The career of Andrew ‘Smokey’ Hogg spanned two decades, and this two-CD set offers purchasers 56 of the 70 or so sides he is known to have cut for various labels. Arranged chronologically, you can hear how Hogg develops over the decades in question.

Born a Texas farm boy in 1914, his career commenced as an itinerant teenage entertainer, and his early work is basic country blues in much the same vein as fellow Texan Lightnin’ Hopkins, once rumoured to be a cousin, though he probably wasn’t.

Best of the immediate post-war songs are the risqué Too Many Drivers and the politically themed Unemployment Blues, recorded for a local label in Dallas, featuring just Hogg and his guitar. The tracks were leased to the Bihari brothers’ Model label in Los Angeles and sold well enough to win him an invite to LA, where he began recording with piano, bass, and drums.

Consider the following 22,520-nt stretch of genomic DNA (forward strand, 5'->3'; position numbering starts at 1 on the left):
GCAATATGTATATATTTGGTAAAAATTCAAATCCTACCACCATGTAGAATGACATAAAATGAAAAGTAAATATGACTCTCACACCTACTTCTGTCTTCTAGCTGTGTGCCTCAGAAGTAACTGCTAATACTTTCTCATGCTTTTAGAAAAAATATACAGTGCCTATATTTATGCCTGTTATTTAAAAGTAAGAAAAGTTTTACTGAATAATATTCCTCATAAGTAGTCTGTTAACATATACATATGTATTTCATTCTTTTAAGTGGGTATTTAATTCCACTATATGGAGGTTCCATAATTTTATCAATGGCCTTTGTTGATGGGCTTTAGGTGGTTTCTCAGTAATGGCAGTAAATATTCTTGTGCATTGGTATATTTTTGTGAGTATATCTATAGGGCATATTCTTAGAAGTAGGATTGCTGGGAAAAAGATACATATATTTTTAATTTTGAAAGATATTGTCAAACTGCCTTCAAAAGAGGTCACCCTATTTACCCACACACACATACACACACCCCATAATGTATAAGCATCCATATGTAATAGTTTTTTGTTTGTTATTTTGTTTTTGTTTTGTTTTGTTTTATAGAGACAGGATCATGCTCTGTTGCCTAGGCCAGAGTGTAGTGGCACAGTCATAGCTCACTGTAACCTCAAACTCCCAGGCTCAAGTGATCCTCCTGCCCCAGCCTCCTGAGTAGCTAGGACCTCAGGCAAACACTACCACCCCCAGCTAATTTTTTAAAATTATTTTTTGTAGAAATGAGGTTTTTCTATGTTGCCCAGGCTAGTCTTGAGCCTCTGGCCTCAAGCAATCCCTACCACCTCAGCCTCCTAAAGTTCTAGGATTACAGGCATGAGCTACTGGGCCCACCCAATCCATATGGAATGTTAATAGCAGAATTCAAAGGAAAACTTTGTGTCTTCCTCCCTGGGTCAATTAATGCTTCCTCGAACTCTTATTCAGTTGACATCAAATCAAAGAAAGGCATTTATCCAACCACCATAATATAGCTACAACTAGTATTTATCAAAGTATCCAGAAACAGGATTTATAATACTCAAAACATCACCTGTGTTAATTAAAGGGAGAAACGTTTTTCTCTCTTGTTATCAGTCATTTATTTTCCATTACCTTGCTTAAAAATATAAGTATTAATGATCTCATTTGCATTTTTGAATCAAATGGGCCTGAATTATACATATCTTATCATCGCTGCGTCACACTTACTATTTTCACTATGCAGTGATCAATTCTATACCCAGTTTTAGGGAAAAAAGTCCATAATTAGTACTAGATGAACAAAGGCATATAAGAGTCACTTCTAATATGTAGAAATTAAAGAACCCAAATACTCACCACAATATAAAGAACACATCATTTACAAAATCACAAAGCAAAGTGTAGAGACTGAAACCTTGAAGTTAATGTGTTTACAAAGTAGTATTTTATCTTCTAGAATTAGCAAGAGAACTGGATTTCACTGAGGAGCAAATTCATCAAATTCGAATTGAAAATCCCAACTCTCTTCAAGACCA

By this stage, the influence of Big Bill Broonzy is increasingly apparent. Listen out as well for Hogg’s version of Sonny Boy Williamson’s Good Morning Little School Girl. As the 1950s progresses, the frequency of studio visits declines with the rise of rock and roll and come to a halt after 1957.

Quality is variable, and then-fashionable honking R&B horns don’t always work. But even by this time, the grittier lyrical subject matter on show in Patrol Wagon Blues and Penitentiary Blues Part 1 still hits home. Not an essential purchase, I guess, but an album that will likely interest many.

DAVID OSLER